Fig 3. Several AcrIIA22 homologs in the CAG-217 clostridial genus can inhibit SpyCas9.

(A) A phylogeny of all unique AcrIIA22 homologs identified from metagenomic and NCBI databases. Phylogenetic classifications were assigned corresponding to the GTDB naming convention (Methods). Prophage sequences are shaded brown and homologs from hypervariable bacterial genomic islands are shaded yellow. Sequences obtained from NCBI are labeled with protein accession numbers. In other cases, AcrIIA22 homologs are numbered to match their contig-of-origin (S3 Table). In some cases, more than one AcrIIA22 homolog is found on the same contig (“gi” or “p” indicates its presence in a hypervariable genomic island or prophage genome, respectively). Circles at nodes indicate bootstrap support ≥ 0.75. Dashed boxes separate sequences identified from CAG-217 versus Eubacterium_R bacterial genera. Filled green circles indicate homologs that were tested for their ability to inhibit SpyCas9 in the plasmid protection assay in panel B. These homologs have been named with “a,” “b,” or “c” suffixes to distinguish them from the original AcrIIA22 metagenomic hit; their amino acid identity to the original hit is shown in parentheses. (B) Several homologs of AcrIIA22 in CAG-217 genomes inhibit SpyCas9. Asterisks depict statistically significant differences in plasmid retention under SpyCas9-inducing conditions between the indicated sample and a null mutant with an early stop codon in acrIIA22, as indicated in the legend at right (ns indicates no significance; p > 0.05). All p-values were corrected for multiple hypotheses using Bonferroni method (Student t test, n = 3). (C) AcrIIA22 inhibits divergent Cas9 proteins from Streptococcus pyogenes (SpyCas9) or Neisseria meningitidis (NmCas9) but not Cas12 proteins from Lachnospiraceae bacterium (LbCas12) or Francisella novicida (FnCas12). As in panel B, green bars indicate samples with expression of the indicated Cas nuclease, while unexpressed controls are depicted with gray lines. For Cas-expressing samples, significance was determined via a Student t test (n = 3) and denoted as follows: “*,” p ≤ 0.05; “**” p ≤ 0.001; “ns” no significance. Due to slight differences in the plasmid protection assay in panel C compared to panel B, A22 was retested against SpyCas9 to confirm activity (Methods). The individual numerical values that underlie the summary data in this figure may be found in S1 Data. GTDB, genome taxonomy database; SpyCas9, Streptococcus pyogenes Cas9.

We next tested whether the ability to inhibit type II-A CRISPR-Cas systems was shared among acrIIA22 homologs from CAG-217 bacteria. To do so, we selected acrIIA22 homologs that spanned the phylogenetic diversity present among CAG-217 genomes (Fig 3A) and tested their ability to protect a target plasmid from SpyCas9 elimination. These analyses revealed that diverse acrIIA22 homologs from CAG-217 bacteria (for example, sharing only 56.9% identity) could antagonize SpyCas9 activity at least partially (Fig 3B), reminiscent of the broad inhibition that has been previously observed for some other type II-A Acrs [12]. To determine if this Acr activity extended beyond SpyCas9, we used a slightly modified plasmid protection assay (see Methods) to test whether acrIIA22 could inhibit other type II and type V CRISPR-Cas systems, as these were the only 2 CRISPR-Cas types present in CAG-217 genomes. Though acrIIA22 could not inhibit any of the type V (Cas12-encoding) systems we tested, it did protect a target plasmid from 2 substantially diverged type II CRISPR-Cas systems, consistent with the high prevalence of Cas9-based systems among CAG-217 bacteria (Fig 3C). Such broad-spectrum inhibition can occur either by targeting a conserved feature of Cas9 or by inhibiting Cas9 via an indirect mechanism that it cannot easily evade.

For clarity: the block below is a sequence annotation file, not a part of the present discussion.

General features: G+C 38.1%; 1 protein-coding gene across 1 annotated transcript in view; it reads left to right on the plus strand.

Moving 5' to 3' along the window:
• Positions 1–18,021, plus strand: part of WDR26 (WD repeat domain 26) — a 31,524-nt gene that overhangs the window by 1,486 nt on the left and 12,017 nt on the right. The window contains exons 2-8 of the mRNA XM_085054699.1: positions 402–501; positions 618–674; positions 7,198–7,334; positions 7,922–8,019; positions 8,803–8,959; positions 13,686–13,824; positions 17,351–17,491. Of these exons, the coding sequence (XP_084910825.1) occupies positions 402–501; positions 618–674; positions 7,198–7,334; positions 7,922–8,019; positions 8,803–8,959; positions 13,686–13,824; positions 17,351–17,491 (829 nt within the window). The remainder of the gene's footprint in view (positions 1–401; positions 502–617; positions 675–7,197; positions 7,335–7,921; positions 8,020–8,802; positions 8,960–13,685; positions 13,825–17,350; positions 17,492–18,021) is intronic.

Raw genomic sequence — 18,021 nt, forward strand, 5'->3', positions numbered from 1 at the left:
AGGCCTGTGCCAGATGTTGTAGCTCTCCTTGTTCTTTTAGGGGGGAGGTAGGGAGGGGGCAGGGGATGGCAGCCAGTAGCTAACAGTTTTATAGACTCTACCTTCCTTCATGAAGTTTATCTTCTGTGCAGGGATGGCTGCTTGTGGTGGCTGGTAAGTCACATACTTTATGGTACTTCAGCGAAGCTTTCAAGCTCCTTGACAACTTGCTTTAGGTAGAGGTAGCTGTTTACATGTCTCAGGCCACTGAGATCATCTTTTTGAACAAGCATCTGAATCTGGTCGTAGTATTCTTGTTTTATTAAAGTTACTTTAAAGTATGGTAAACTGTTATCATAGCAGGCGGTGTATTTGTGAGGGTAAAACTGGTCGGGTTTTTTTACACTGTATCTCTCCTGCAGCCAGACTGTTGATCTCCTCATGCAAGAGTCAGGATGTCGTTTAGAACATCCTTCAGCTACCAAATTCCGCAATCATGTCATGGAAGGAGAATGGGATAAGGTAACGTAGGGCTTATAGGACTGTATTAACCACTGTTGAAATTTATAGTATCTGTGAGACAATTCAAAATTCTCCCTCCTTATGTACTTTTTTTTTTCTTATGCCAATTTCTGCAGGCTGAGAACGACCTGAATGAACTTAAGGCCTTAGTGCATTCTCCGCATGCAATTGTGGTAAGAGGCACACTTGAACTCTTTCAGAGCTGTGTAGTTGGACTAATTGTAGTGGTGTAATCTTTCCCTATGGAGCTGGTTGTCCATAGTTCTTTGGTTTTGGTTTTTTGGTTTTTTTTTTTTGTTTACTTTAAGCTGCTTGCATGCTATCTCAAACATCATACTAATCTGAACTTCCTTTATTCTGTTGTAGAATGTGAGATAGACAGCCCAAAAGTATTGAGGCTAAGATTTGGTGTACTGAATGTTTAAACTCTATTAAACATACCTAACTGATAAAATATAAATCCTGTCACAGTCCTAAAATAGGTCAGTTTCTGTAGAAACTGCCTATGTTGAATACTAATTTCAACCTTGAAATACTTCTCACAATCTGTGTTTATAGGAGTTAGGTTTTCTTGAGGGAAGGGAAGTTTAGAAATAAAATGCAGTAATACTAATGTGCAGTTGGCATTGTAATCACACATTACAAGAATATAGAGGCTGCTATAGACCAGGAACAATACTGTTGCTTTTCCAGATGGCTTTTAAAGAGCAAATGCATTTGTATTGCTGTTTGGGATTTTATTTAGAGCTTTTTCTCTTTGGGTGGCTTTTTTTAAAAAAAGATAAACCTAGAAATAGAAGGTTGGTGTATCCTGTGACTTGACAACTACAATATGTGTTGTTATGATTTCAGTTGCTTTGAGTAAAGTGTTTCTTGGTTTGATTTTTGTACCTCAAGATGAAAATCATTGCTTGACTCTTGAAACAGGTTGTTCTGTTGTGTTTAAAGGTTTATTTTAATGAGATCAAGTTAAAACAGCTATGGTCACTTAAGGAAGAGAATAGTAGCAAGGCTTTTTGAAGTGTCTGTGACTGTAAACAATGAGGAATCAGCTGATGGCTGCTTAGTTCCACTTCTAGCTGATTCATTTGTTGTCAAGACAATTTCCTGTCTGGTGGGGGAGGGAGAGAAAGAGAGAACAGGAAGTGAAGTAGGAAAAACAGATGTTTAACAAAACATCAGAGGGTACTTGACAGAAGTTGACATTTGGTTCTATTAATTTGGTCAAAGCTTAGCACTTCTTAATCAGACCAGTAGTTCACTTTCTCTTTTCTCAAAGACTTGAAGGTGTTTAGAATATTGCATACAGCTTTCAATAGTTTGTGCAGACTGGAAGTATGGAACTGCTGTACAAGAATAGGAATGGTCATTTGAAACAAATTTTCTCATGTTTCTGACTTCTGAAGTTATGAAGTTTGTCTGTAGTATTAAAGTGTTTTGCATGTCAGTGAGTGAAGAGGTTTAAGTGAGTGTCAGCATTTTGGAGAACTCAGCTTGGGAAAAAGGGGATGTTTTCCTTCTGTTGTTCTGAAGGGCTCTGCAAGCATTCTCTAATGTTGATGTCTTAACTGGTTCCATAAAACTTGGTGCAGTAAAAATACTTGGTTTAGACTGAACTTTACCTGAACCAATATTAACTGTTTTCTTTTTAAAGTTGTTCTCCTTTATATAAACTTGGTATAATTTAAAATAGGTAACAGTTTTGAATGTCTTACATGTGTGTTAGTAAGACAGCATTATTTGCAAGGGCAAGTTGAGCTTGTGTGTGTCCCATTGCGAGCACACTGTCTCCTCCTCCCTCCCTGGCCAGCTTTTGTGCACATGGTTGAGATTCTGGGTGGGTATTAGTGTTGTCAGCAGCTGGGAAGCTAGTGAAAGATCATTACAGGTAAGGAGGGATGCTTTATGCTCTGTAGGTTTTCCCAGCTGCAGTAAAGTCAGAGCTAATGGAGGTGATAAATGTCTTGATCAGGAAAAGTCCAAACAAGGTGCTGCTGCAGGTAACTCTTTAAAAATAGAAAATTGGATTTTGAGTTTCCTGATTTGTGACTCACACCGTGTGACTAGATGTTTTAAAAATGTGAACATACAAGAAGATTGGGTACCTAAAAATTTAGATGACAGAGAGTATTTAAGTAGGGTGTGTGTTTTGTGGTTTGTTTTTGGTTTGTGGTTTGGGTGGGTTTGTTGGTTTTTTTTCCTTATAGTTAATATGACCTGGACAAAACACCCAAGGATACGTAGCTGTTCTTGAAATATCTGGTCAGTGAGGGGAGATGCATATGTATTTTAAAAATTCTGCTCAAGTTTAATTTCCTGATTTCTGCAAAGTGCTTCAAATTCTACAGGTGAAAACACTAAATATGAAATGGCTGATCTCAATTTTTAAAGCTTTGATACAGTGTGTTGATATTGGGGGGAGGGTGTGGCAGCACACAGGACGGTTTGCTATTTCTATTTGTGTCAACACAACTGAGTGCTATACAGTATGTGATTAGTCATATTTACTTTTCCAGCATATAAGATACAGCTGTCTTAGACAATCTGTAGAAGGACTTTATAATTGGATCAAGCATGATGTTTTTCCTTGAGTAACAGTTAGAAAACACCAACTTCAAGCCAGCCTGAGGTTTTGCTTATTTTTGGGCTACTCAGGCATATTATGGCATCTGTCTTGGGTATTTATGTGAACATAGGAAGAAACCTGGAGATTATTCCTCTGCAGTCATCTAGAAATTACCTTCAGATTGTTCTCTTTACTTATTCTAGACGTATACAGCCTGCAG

AcrIIA22 functions via a noncanonical mechanism

Almost all characterized Acrs inhibit their cognate Cas proteins via direct binding without the involvement of additional cofactors. As a result, they exhibit strong inhibitory activity when tested in vitro (S1 Table). To determine if this was the case for AcrIIA22, we purified it from E. coli and asked whether it could bind and inhibit SpyCas9. To test for binding, we asked whether twin-strep-tagged AcrIIA22 coprecipitated with untagged SpyCas9 when mixed as purified proteins. Unlike with AcrIIA4, which binds strongly to SpyCas9 and inhibits its activity in vitro, we detected little to no binding between AcrIIA22 and SpyCas9, regardless of whether a single-guide RNA (sgRNA) was included or not (S6 Fig). We also observed that AcrIIA22 had no impact on SpyCas9’s ability to cleave linear, double-stranded DNA (dsDNA), even when AcrIIA22 was included at substantial molar excess over SpyCas9 (S7 Fig). These results suggest that AcrIIA22 cannot bind and inhibit SpyCas9, at least in isolation. Thus, AcrIIA22 lacks the predominant biochemical activities exhibited by previous Acrs that have been mechanistically characterized.